All Things Considered
All Things Considered
Friday, March 15, 2013

Minnesota Public Radio Stories

  • The week at the Capitol
    Tom Crann talks to MPR's political reporter Tom Scheck about the bills that hit committee deadlines, Gov. Dayton's revised tax plan, and other issues before lawmakers this week.3:20 p.m.
  • Sherco PlantProblems continue to plague Xcel's Sherco generator
    Repairs following an accident in late 2011 at Xcel's Sherco power plant are proving more difficult to fix than company officials originally thought.3:24 p.m.
  • Teaching dulcimerDulcimer virtuoso Karen Mueller tunes up for a classical excursion
    Karen Mueller is one of the country's top dulcimer and autoharp players, classically trained, steeped in Appalachian, Celtic and folk music. But this weekend, the Minneapolis musician tries something new: performing a rarely heard classical work with a chamber group.3:49 p.m.
  • StokerCube Critics review 'Stoker,' 'Lore,' and 'Like Someone in Love'
    Minnesota Public Radio's Euan Kerr and Stephanie Curtis said "Stoker" lacked human character, and they also discuss "Lore" and "Like Someone in Love" in this week's Cube Critics.3:53 p.m.
  • Somali artifactsSomali-American businessman hopes to preserve homeland's culture in museum
    A Minneapolis restaurant owner and businessman hopes to build a museum to preserve the culture of his homeland.4:54 p.m.
  • The week at the Capitol
    Tom Crann talks to MPR's political reporter Tom Scheck about the bills that hit committee deadlines, Gov. Dayton's revised tax plan, and other issues before lawmakers this week.5:20 p.m.
  • Sherco PlantProblems continue to plague Xcel's Sherco generator
    Repairs following an accident in late 2011 at Xcel's Sherco power plant are proving more difficult to fix than company officials originally thought.5:24 p.m.
  • Teaching dulcimerDulcimer virtuoso Karen Mueller tunes up for a classical excursion
    Karen Mueller is one of the country's top dulcimer and autoharp players, classically trained, steeped in Appalachian, Celtic and folk music. But this weekend, the Minneapolis musician tries something new: performing a rarely heard classical work with a chamber group.5:54 p.m.
  • StokerCube Critics review 'Stoker,' 'Lore,' and 'Like Someone in Love'
    Minnesota Public Radio's Euan Kerr and Stephanie Curtis said "Stoker" lacked human character, and they also discuss "Lore" and "Like Someone in Love" in this week's Cube Critics.6:25 p.m.

National Public Radio Stories

  • Romney's CPAC Address A Reminder Of His Concession Speech
    Former GOP presidential candidate Mitt Romney addressed the crowd on Friday at the Conservative Political Action Conference. He appeared to be a different man than the one who campaigned in 2012.
  • Week In Politics: CPAC, Budget Negotiations, Pope Francis
    Audie Cornish talks to regular political commentators E.J. Dionne of The Washington Post and Brookings Institution, and David Brooks of The New York Times. They discuss the Conservative Political Action Conference, budget negotiations and the new pope.
  • Hedge Fund To Pay More Than $600 Million In Insider Trading Settlement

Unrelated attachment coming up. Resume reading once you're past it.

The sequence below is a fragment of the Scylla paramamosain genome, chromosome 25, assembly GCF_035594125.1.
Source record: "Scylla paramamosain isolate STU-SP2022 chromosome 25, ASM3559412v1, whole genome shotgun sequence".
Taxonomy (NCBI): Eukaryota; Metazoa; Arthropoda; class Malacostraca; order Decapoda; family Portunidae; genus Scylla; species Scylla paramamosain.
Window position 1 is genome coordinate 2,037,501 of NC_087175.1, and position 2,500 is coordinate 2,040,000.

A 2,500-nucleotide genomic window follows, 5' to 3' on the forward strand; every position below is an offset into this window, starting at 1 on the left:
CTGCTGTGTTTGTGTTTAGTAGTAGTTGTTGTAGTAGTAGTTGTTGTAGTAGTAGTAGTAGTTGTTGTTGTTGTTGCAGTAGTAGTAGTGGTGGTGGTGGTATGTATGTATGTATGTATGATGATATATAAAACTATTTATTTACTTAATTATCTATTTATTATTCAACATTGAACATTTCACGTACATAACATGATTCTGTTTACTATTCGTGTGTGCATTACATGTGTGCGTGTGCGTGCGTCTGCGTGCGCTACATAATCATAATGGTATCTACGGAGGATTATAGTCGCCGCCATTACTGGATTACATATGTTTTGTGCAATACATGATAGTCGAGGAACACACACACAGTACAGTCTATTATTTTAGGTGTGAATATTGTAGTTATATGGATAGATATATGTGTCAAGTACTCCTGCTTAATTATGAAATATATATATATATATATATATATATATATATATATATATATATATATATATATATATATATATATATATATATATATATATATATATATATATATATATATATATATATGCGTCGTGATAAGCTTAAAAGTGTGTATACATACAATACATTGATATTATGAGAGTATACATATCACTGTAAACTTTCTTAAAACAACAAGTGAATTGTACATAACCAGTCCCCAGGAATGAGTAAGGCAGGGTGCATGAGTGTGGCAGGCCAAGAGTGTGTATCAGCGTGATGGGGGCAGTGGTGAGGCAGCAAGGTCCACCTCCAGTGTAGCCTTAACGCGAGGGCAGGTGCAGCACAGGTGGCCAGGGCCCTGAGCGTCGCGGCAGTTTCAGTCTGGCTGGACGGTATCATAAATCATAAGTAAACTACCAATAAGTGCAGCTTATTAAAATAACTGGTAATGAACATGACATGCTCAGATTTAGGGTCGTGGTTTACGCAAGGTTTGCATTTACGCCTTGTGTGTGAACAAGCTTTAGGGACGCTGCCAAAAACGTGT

The Securities and Exchange Commission said it has obtained the largest settlement ever in an insider trading case. Two affiliates of the hedge fund SAC Capital Advisors have agreed to pay $614 million to settle charges of participating in insider trading schemes. The SEC alleged that a portfolio manager at one of the firms obtained confidential details about an Alzheimer's drug trial from a doctor who was presenting final results to the public.
  • Cultivating Sources Can Be A Minefield For Women Reporters
    Audie Cornish talks to reporters Marin Cogan and Karin Tanabe about the pop-culture stereotype of the female political reporter who trades sex for access. The Netflix show House of Cards inspired Cogan to write an article in The New Republic, condemning the trope. She says female reporters are actually much more likely to be sexually harassed by the men they cover than to try to seduce them. Her former colleague Tanabe agrees — but her new novel nonetheless has an affair between a reporter and a senator as a central storyline.
  • From Police Chief To Political Office, Jobs Are For Sale In China
    China's new president has vowed to crack down on corruption. One widespread practice involves paying bribes to get high-level positions in politics or the bureaucracy.
  • World Baseball Classic Is Sport's Answer To Soccer's World Cup
    Major League Baseball's answer to Soccer's World Cup is the World Baseball Classic. In the U.S., the television ratings have been pretty awful. But there's been plenty of excitement and surprises nonetheless. Audie Cornish talks to sportswriter Stefan Fatsis.
  • Rob Portman Becomes Only Republican In The Senate To Support Gay Marriage
    Activists attending the CPAC convention were among those responding to Rob Portman on Friday after the Ohioan became the first Republican in the Senate to support gay marriage.
  • Book Review: 'Where Tigers Are At Home'
    Alan Cheuse reviews Where Tigers Are At Home by Jean-Marie Blas de Robles.
  • The 'Singing Sound' Of Saxophonist Charles Lloyd
    Lloyd led a jazz quartet into The Fillmore, San Francisco's legendary rock venue, in the 1960s. He backed Howlin' Wolf and B.B. King and hit the road with The Beach Boys. The charismatic musician is 75 this week.
  • U.S. To Boost Missile Defense Amid Threats From North Korea
    The Pentagon announced plans on Friday to beef up missile defense along the West Coast, in part to defend against the threat from North Korea. The Pentagon plans on adding 14 interceptor missiles to a base in Alaska, supplementing the 30 that are already there.

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